Author(s): Drouet M, Herodin F, Norol F, Mourcin F, Mayol JF
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Abstract Ex vivo expansion is a new strategy for hematopoietic stem and progenitor cell transplantation based on cytokine-induced amplification to produce grafts of controlled maturity. If the cell cycle position of CD34(+) cells has been reported to govern their engraftment potential, the respective role of stem and progenitor cells in short- and long-term hematopoietic recovery remains debated. Studies focused on long-term engraftment potential suggest impairment when using cultured grafts, but the capacity to sustain short-term recovery is still controverted. The aim of this study was: A) to evaluate the consequences of cell cycle activation on short and long-term engraftment capacity, and B) to determine if cell cycle status of grafts could predict hematopoietic recovery. We showed in a nonhuman primate model of autologous peripheral blood stem and progenitor cell transplantation that cell cycle activation of CD34(+) cells in the presence of stem cell factor + FLT3-ligand + thrombopoietin + interleukin 3 (six days of culture) which induced G1 and S/G2/M cell amplification (G0: 6.1\% +/- 2.8\%; G0/G1: 64.2\% +/- 7.2\%; S/G2/M: 30.4\% +/- 7.3\% respectively of expanded CD34(+) cells on average) resulted in the acceleration of short-term granulocyte recovery. By contrast, G0/G1 and S/G2/M cell content of expanded grafts did not correlate with short- or long-term engraftment.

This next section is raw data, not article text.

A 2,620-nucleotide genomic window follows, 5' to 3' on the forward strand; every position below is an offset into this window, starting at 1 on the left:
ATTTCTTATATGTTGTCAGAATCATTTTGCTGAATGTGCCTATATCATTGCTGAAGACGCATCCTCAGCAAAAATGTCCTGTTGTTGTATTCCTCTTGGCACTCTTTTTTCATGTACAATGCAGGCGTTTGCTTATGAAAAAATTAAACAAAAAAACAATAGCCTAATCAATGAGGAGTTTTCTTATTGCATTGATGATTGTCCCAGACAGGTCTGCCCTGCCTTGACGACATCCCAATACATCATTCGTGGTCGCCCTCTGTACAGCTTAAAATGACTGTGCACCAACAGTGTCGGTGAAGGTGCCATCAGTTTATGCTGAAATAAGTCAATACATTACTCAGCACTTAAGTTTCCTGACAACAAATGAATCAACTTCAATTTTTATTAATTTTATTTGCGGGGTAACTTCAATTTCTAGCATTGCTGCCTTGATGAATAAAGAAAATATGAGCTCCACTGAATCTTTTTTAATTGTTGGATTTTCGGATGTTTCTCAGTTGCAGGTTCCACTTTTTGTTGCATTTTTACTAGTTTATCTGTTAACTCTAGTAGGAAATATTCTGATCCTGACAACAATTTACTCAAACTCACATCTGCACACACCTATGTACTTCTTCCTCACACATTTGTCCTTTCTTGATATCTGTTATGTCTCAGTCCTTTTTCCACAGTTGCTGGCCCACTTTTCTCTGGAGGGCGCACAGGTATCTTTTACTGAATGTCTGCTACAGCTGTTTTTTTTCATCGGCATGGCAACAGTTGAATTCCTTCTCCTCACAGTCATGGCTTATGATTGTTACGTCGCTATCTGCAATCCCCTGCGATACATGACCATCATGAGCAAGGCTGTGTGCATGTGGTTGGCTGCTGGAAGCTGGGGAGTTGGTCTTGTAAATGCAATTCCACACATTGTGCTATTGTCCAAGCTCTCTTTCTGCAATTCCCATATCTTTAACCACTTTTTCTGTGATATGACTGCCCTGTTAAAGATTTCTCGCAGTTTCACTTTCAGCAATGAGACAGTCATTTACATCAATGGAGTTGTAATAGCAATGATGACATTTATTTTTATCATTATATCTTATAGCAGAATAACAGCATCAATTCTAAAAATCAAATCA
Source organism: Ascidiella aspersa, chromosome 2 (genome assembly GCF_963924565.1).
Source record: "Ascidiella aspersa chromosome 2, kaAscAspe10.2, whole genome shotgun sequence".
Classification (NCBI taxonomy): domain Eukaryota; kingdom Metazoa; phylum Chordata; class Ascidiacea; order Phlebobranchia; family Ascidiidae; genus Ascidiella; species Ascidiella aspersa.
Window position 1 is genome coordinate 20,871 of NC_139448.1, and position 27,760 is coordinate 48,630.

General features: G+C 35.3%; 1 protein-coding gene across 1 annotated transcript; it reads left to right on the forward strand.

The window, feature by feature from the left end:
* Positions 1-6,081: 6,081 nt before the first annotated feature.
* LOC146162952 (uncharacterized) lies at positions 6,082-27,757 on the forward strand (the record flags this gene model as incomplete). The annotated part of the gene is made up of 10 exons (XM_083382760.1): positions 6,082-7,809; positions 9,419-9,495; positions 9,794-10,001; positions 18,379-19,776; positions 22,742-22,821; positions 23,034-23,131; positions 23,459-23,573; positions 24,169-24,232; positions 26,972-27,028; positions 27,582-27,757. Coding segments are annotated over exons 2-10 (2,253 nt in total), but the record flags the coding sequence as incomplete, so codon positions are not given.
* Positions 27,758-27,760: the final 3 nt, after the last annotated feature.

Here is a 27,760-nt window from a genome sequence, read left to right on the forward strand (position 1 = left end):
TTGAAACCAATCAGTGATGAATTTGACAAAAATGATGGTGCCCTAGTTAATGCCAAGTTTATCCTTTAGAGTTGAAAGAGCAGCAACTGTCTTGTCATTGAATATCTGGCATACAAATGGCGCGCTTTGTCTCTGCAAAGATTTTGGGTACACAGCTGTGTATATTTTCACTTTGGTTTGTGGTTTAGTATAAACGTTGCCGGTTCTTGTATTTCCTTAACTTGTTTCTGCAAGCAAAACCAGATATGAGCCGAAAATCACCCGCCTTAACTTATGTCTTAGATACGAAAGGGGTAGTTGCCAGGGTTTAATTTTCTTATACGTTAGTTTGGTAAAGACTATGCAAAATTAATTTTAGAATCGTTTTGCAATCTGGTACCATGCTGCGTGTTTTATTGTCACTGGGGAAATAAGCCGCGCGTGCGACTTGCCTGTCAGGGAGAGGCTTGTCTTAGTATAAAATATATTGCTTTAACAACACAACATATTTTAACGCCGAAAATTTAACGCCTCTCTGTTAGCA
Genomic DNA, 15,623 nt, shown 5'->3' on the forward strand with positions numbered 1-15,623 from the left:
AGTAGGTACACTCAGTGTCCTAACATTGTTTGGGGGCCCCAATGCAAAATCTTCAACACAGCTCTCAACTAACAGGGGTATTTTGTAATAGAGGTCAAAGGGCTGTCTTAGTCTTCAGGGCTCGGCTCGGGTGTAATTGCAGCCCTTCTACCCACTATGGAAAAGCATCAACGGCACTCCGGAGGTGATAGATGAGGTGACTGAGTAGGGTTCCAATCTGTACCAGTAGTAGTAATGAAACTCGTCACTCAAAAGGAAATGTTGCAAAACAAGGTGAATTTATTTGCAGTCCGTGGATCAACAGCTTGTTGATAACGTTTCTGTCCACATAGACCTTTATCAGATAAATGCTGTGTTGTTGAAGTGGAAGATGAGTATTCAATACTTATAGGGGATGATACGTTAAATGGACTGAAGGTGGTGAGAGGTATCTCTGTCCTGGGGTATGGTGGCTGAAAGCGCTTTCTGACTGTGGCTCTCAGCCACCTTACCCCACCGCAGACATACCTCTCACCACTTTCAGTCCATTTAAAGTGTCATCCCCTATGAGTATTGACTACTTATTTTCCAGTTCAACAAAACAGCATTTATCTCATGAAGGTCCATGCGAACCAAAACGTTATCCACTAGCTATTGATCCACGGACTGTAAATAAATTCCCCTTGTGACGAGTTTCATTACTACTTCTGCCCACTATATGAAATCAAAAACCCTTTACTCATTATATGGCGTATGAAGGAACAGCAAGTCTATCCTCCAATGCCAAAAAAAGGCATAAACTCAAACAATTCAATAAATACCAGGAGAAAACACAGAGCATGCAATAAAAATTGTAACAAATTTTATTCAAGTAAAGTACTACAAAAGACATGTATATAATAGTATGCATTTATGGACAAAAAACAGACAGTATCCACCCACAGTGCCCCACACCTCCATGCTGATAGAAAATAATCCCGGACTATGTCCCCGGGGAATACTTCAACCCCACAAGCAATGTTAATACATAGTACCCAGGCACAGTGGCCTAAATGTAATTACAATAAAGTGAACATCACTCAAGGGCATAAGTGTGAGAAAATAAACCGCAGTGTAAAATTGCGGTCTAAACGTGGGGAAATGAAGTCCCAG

This article was published in Stem Cells
and referenced in Journal of Stem Cell Research & Therapy